Why I Love High Tide

Paul Bowers

The capacity to evolve that our industry demonstrates never ceases to amaze me. From shoehorning in extra security equipment after 9/11 to devising safe passenger processing strategies during the current pandemic, airports continually refine their facilities. And typically, they’re happy to share what they’ve learned with colleagues at other airports. As a result, we consistently have an overabundance of projects to cover in this magazine. The sentiment about rising tides lifting all boats almost always applies.

That’s why we were surprised when a large airport authority did not want us to publish an article about improvements made at one of its airports. To be clear, there was no question about the accuracy of the information or the article itself. Moreover, the project or topic wasn’t at all controversial. In fact, the airport was making a rather mundane update to keep the facility running smoothly after years of changes and incredible growth.

Even so, the media department didn’t want the airport to acknowledge that it was ever in need of updates and wasn’t always on the cutting edge operationally.

Is this realistic? No. Are there airports out there without any to-do lists? Of course not! If there were, there would be a long line of consultants at the unemployment office; and your job as airport directors would be easy,
if not dull.

When it comes to homes or airports, we’re constantly improving our facilities. That’s just the way it is. 

So why am I telling you this? To encourage you to be candid with your peers—over the phone or email, at conferences, and on the pages of Airport Improvement magazine. Don’t let the fear of appearing anything but 100% perfect stop you from sharing your experiences with other airports. They’ll be very appreciative, and it’s a safe bet you’ll learn something valuable in return.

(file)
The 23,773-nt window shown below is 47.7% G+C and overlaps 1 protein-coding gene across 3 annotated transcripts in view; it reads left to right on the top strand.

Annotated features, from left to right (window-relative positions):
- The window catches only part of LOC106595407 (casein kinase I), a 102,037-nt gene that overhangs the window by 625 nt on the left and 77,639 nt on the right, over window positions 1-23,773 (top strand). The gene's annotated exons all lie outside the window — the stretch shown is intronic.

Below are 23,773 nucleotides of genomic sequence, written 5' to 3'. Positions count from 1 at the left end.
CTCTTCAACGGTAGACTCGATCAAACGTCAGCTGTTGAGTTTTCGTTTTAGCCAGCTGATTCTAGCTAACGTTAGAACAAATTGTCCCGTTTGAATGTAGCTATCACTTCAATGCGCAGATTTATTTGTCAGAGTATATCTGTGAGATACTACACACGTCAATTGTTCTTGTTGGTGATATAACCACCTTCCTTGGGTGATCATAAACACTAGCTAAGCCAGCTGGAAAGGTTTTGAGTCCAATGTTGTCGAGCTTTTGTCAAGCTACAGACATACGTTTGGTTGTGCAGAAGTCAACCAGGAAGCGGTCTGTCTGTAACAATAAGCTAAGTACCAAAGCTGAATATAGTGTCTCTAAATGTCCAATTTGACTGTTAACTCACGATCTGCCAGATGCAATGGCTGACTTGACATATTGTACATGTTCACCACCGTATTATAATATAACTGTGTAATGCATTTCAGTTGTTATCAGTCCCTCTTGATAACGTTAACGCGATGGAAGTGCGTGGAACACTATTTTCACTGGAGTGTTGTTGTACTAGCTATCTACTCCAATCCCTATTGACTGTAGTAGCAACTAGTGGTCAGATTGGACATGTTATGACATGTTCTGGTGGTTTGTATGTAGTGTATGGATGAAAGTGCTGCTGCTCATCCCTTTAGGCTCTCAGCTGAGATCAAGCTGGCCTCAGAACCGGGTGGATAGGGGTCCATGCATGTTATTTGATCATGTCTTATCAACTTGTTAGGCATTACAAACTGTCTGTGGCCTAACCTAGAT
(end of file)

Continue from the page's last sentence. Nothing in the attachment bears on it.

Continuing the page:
We all prosper and grow through interaction and communication. Let’s raise all the boats. 


FREE Whitepaper

PAVIX: Proven Winner for All Airport Concrete Infrastructure

PAVIX: Proven Winner for All Airport Concrete Infrastructure

International Chem-Crete Corporation (ICC) manufactures and sells PAVIX, a unique line of crystalline waterproofing products that penetrate into the surface of cured concrete to fill and seal pores and capillary voids, creating a long lasting protective zone within the concrete substrate.

Once concrete is treated, water is prevented from penetrating through this protective zone and causing associated damage, such as freeze-thaw cracking, reinforcing steel corrosion, chloride ion penetration, and ASR related cracking.

This white paper discusses how the PAVIX CCC100 technolgy works and its applications.



New Podcast Series: Airport Chatter with Jonathan Norman

# # #

# # #